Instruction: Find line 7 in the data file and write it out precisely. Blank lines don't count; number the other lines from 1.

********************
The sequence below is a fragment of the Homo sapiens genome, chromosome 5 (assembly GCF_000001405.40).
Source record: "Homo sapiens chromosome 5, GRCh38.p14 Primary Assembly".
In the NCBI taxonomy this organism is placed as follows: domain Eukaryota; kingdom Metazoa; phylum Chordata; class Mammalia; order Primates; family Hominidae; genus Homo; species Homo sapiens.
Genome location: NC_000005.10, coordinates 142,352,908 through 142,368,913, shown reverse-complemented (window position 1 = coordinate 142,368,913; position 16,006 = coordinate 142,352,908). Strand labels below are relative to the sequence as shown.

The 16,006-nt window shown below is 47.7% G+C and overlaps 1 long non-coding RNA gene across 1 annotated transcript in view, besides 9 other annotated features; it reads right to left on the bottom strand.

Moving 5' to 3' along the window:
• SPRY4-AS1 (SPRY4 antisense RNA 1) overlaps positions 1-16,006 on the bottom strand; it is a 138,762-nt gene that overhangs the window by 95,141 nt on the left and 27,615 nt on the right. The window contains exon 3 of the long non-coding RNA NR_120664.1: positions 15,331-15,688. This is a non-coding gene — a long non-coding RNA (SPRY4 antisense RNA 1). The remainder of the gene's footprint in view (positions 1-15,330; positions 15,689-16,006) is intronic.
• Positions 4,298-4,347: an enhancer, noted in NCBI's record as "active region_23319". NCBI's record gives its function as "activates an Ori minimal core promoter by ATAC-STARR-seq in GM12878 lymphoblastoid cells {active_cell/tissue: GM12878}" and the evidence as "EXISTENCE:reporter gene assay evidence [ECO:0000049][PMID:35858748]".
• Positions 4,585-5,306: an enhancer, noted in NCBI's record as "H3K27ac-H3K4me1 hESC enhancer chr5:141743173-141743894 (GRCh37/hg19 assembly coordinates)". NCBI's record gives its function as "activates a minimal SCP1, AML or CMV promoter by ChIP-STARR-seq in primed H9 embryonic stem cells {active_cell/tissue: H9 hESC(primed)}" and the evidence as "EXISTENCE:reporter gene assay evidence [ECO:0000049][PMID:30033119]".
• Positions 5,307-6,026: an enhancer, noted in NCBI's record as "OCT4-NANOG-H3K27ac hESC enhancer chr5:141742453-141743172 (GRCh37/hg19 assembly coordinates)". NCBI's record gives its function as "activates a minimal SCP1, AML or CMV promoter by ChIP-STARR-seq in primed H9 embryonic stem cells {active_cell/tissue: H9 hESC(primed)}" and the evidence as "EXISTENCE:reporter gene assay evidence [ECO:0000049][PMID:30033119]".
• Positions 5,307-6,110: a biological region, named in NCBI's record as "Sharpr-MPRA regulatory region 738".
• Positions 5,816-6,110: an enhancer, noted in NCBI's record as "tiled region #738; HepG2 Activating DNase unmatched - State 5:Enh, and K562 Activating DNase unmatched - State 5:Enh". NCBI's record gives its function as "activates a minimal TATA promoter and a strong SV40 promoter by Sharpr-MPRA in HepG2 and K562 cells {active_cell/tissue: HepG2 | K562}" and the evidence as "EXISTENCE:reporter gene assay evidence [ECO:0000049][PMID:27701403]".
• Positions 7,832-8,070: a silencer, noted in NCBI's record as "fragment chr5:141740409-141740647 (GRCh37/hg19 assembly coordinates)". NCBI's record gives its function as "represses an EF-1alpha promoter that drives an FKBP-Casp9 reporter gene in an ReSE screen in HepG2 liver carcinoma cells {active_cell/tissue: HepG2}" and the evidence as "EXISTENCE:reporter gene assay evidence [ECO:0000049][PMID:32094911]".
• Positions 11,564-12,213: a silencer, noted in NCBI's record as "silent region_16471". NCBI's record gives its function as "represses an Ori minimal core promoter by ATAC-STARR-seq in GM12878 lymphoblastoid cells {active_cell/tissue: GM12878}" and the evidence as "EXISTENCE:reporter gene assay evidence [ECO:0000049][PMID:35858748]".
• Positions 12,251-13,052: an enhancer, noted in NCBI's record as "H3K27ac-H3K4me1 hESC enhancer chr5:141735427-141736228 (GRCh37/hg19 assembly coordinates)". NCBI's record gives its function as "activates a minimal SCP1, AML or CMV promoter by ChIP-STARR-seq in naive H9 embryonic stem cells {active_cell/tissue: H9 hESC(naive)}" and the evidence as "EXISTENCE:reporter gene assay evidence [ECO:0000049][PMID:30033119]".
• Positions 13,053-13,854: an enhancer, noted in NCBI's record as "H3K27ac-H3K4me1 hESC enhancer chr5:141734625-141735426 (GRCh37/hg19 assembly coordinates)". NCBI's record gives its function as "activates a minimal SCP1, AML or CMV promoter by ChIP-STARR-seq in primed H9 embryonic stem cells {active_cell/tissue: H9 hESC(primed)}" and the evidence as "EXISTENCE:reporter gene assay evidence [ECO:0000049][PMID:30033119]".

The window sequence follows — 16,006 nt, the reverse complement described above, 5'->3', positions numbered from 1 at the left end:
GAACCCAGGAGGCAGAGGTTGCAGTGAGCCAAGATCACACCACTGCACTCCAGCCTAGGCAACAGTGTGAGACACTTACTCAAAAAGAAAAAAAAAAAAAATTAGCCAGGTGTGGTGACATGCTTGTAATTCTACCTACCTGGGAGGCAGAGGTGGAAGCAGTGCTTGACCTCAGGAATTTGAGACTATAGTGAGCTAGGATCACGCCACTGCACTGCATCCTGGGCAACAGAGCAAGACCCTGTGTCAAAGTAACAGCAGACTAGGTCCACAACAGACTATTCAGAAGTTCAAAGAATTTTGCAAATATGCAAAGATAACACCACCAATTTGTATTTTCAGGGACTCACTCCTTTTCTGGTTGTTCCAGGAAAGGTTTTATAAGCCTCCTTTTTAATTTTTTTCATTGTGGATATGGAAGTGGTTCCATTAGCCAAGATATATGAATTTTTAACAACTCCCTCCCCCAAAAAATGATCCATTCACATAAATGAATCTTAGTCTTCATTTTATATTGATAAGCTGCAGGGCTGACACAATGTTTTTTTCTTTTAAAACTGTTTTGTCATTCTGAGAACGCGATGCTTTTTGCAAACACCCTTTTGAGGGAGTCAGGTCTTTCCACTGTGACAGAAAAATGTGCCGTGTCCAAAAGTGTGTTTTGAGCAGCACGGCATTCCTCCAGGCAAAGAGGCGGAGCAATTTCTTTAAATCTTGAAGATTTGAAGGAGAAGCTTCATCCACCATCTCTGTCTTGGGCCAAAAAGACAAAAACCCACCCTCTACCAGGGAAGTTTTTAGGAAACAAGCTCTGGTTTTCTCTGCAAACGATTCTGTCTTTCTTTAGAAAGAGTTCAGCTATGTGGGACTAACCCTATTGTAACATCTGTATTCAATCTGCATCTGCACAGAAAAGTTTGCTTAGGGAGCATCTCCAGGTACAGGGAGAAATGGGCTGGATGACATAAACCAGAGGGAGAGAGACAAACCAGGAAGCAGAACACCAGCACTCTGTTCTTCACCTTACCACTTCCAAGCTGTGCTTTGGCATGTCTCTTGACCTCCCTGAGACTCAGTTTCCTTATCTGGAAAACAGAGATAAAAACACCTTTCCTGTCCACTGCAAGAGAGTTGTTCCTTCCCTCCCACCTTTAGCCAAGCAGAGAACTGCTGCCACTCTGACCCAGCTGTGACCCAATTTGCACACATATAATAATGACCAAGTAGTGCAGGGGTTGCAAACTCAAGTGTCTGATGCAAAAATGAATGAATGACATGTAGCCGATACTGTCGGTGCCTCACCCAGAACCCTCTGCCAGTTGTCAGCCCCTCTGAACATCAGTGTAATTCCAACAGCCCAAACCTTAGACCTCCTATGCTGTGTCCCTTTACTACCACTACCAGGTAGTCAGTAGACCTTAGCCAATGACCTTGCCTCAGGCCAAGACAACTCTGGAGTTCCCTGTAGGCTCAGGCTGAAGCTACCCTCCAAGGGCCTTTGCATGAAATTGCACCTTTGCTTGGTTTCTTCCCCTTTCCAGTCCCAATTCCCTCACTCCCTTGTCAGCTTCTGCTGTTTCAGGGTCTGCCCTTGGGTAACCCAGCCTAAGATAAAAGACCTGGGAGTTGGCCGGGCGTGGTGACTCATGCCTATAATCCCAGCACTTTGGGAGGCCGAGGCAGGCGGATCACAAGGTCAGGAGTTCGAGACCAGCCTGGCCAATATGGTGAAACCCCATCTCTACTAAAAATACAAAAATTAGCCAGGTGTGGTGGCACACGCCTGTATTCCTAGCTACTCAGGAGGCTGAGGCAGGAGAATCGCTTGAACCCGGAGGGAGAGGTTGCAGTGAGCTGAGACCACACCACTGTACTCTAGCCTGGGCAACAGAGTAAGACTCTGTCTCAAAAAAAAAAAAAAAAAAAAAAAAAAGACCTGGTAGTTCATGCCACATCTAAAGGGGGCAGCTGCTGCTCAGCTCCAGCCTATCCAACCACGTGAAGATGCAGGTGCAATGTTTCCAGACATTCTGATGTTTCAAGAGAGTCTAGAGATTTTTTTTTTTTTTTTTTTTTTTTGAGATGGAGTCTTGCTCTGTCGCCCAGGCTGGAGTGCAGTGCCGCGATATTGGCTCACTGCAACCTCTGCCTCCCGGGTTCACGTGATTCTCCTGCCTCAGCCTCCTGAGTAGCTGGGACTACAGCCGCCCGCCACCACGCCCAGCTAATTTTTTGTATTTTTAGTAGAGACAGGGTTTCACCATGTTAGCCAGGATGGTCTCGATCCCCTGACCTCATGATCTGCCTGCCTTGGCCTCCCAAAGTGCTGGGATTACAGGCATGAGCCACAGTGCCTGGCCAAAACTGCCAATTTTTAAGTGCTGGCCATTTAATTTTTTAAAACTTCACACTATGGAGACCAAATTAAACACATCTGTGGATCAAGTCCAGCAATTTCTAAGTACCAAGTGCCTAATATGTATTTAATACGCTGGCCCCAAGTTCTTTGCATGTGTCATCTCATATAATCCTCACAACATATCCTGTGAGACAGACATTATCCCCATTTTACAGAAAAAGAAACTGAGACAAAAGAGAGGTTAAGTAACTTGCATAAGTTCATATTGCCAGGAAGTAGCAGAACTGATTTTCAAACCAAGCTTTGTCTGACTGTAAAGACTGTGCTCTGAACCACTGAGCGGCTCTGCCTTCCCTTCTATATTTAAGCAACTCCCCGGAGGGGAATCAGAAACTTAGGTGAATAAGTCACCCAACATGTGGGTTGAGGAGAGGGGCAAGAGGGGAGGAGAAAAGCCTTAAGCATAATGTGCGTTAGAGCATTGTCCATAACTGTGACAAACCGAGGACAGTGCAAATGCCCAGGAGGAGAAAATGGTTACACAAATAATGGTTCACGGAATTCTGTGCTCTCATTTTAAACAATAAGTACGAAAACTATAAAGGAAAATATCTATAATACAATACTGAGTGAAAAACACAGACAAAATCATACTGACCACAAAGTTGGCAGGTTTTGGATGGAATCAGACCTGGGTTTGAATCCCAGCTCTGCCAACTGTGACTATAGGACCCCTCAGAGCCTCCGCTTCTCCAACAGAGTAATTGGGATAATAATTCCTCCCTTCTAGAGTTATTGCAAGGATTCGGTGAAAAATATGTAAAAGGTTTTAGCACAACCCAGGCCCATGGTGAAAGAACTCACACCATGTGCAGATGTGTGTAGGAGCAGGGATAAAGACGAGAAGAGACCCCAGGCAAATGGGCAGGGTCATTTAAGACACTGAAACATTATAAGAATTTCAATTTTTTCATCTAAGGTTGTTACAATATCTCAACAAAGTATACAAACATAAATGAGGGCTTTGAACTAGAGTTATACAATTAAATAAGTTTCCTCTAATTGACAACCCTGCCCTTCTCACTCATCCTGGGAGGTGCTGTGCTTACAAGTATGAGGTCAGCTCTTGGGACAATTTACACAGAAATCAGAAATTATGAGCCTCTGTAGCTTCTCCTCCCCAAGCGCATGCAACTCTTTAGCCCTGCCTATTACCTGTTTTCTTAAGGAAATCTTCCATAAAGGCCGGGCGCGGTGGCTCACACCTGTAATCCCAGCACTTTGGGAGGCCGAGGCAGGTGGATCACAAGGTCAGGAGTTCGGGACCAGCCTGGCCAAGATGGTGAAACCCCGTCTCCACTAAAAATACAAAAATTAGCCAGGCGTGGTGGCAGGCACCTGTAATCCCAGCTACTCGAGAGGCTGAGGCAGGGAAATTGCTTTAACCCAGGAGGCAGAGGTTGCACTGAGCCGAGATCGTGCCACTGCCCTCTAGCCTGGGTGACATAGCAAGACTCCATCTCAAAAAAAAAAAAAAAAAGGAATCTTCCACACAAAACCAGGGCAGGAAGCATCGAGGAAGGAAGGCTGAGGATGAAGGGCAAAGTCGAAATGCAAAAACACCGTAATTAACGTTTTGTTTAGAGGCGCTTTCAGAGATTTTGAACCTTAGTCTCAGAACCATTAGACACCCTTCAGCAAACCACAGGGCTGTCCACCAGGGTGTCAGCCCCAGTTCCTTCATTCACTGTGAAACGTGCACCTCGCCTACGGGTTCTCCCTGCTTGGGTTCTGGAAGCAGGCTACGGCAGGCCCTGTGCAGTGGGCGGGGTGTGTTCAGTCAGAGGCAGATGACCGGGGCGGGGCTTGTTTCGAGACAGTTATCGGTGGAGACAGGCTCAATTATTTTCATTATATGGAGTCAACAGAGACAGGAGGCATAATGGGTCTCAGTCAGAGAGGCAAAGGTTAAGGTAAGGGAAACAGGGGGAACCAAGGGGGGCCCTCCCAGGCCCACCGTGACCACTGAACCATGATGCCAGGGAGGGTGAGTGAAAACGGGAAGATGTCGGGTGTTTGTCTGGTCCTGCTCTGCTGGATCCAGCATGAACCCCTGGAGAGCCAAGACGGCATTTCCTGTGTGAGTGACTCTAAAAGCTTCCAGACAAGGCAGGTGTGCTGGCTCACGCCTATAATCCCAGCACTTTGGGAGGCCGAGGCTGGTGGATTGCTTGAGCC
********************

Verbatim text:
• SPRY4-AS1 (SPRY4 antisense RNA 1) overlaps positions 1-16,006 on the bottom strand; it is a 138,762-nt gene that overhangs the window by 95,141 nt on the left and 27,615 nt on the right. The window contains exon 3 of the long non-coding RNA NR_120664.1: positions 15,331-15,688. This is a non-coding gene — a long non-coding RNA (SPRY4 antisense RNA 1). The remainder of the gene's footprint in view (positions 1-15,330; positions 15,689-16,006) is intronic.